Unhealthy by Any Measure

E-Cigarette Damage Extends to the Environment

Credit: Dave Granlund, PoliticalCartoons.com

We have probably all experienced seeing or even walking into a dramatic cloud exhaled by someone using an electronic cigarette or “vape” device, which have become very popular in recent years. In our local Santa Barbara County communities, over 23 percent of adults and 17 percent of high school students currently use these products, which doesn’t account for the large number of out of town visitors and tourists who bring their vapes with them (Cottage Center for Population Health, 2020). Exposure to these puffs of fumes is not the only danger associated with these products. If you look close enough at the ground, alongside the roadways, and in public trash bins, you will also start to see another result of their use: waste created by used cartridges and batteries. This kind of litter is not only unsightly, it creates an environmental hazard.

The waste generated by e-cigarette and vape devices is actually three types of waste: solid, hazardous, and electronic waste. The plastics associated with the packaging and the device components are considered solid waste. These plastics remain in our environment without breaking down when littered or disposed of with household trash. The “pods” or cartridges containing tobacco-related liquid are composed of highly toxic nicotine salts, which seep into the soil and groundwater system. The toxicity of these liquids make them a hazardous waste. The flammable lithium ion batteries are considered electronic waste and contain dangerous heavy metals such as mercury and lead, and have even been linked to explosions and fires. The unique composition of these devices makes them particularly harmful for the environment. In fact, discarded devices can cause contamination of soil and aquatic ecosystems. According to a recent study by the California Tobacco Control Program (2021), if one-third of the approximately 83,500 adult users in Santa Barbara County use only one pod or disposable device per day, they would generate more than 10 million pieces of waste each year. This is unnecessary waste that is frequently littered or disposed of with household trash and is environmentally unsafe.

Reducing the use of e-cigarettes and vapes is a key intervention not only for the health of the individual user, but also in reducing the amount of its associated waste in our community. A survey of local retailers revealed that 89 percent of stores in Santa Barbara County sell flavored tobacco products while only 43 percent of those stores sell fresh fruits and vegetables (Healthy Stores for a Healthy Community, 2021). A ban on the sale of flavored tobacco reduces the overall market for these products, protecting our youth, community members, and our environment. These types of restrictions have popular public support, with 54 percent of respondents in a national US survey stating that fruit and candy flavored e-cigarettes should be banned by the FDA (Public Health and Tobacco Policy Center, 2019). Over the last two years, Santa Cruz County and several of its incorporated localities have successfully passed ordinances prohibiting the sale and distribution of flavored tobacco to reduce environmental damage. The city of Watsonville took this one step further, banning the sale of all electronic cigarette products. Much like plastic straw bans, these local ordinances protect the environment by reducing waste associated with flavored tobacco products and e-cigarettes.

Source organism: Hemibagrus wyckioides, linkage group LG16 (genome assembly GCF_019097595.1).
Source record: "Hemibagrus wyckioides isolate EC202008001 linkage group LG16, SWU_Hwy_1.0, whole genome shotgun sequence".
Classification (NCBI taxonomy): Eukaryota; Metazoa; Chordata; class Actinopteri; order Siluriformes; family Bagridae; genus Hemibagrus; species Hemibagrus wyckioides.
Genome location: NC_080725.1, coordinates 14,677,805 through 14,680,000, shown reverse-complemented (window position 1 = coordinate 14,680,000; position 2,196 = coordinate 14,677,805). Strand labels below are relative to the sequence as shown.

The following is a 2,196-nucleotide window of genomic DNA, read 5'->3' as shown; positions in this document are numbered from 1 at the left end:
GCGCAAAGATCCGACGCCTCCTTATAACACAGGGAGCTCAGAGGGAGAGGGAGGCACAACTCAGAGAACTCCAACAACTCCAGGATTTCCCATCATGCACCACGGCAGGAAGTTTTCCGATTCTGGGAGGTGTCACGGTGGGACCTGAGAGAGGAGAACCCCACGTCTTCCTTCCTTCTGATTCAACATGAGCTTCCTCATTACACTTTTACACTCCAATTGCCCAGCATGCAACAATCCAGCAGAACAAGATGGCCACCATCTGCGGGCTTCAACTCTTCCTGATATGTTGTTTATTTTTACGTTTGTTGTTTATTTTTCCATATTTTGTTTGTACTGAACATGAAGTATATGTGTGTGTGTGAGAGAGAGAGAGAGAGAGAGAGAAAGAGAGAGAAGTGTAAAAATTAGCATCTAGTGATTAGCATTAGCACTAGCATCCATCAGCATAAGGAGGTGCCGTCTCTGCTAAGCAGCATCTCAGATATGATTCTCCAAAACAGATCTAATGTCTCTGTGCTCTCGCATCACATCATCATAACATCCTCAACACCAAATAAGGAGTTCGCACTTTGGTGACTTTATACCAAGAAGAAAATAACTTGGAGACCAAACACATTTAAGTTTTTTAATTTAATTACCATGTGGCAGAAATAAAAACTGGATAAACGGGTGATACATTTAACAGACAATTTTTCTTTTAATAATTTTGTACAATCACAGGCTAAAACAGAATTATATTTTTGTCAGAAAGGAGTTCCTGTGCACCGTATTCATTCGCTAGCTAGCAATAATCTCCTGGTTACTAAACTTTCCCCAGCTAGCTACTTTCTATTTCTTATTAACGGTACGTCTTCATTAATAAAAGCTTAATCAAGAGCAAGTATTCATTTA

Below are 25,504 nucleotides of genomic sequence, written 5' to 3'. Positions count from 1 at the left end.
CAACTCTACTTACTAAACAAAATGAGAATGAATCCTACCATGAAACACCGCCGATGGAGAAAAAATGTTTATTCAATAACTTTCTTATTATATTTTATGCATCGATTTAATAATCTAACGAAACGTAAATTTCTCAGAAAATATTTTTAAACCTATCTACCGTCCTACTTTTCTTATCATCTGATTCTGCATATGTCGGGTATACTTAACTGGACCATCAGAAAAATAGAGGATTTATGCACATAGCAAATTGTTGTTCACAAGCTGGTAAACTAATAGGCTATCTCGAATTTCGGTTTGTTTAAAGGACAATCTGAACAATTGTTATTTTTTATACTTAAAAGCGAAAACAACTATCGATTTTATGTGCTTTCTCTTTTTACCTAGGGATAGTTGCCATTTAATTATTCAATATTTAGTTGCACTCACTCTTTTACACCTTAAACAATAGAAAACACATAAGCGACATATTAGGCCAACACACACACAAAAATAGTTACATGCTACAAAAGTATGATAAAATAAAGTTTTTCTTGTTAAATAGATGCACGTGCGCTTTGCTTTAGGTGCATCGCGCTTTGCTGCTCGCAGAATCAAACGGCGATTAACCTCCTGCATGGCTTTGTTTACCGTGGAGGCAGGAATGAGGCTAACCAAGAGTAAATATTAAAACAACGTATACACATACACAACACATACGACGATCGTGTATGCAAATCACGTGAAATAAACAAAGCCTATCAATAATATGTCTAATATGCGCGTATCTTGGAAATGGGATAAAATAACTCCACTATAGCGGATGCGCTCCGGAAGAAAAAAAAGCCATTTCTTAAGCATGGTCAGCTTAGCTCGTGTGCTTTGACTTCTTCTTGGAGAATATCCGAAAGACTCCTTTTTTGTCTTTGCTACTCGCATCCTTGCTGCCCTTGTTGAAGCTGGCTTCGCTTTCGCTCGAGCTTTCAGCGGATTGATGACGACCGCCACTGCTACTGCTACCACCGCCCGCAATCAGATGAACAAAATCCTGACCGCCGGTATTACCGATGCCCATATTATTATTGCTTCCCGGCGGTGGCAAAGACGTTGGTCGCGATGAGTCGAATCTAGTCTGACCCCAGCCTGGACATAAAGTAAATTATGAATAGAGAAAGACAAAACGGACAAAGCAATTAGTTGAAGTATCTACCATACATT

The Goleta City Council is currently considering an ordinance that would ban the sale of flavored tobacco products within city limits. This type of ban would reduce local use, especially among our vulnerable youth. Visitors and tourists would be unable to purchase these items and their use while in our community would be limited as well. In turn, this ordinance would result in the reduction of the amount of e-cigarette and vape waste in our environment.

As a concerned group of Master of Public Health students, we are joining local agencies including the Coalition Engaged in a Smokefree Effort (CEASE) and Future Leaders of America (FLA) to urge community members to support the proposed Goleta ban on the sale of flavored tobacco products. Residents of Goleta can contact the City Council to express their endorsement of the proposal by visiting the city’s website (www.cityofgoleta.org) and emailing members individually. Those not living within Goleta can contact their own representatives to start the conversation regarding similar proposals in their own communities. Banning flavored tobacco products is a significant step in protecting individual, community, and environmental health.

Melissa Wilkins is a long-time resident of the City of Goleta, and Vanessa Aguilera-Viorato, Emily Bowen, Michelle Huynh, Ogechukwu Ogamba, Shannon Shimada, Carin Watts, and Melissa Wilkins are Master of Public Health students at San José State University.

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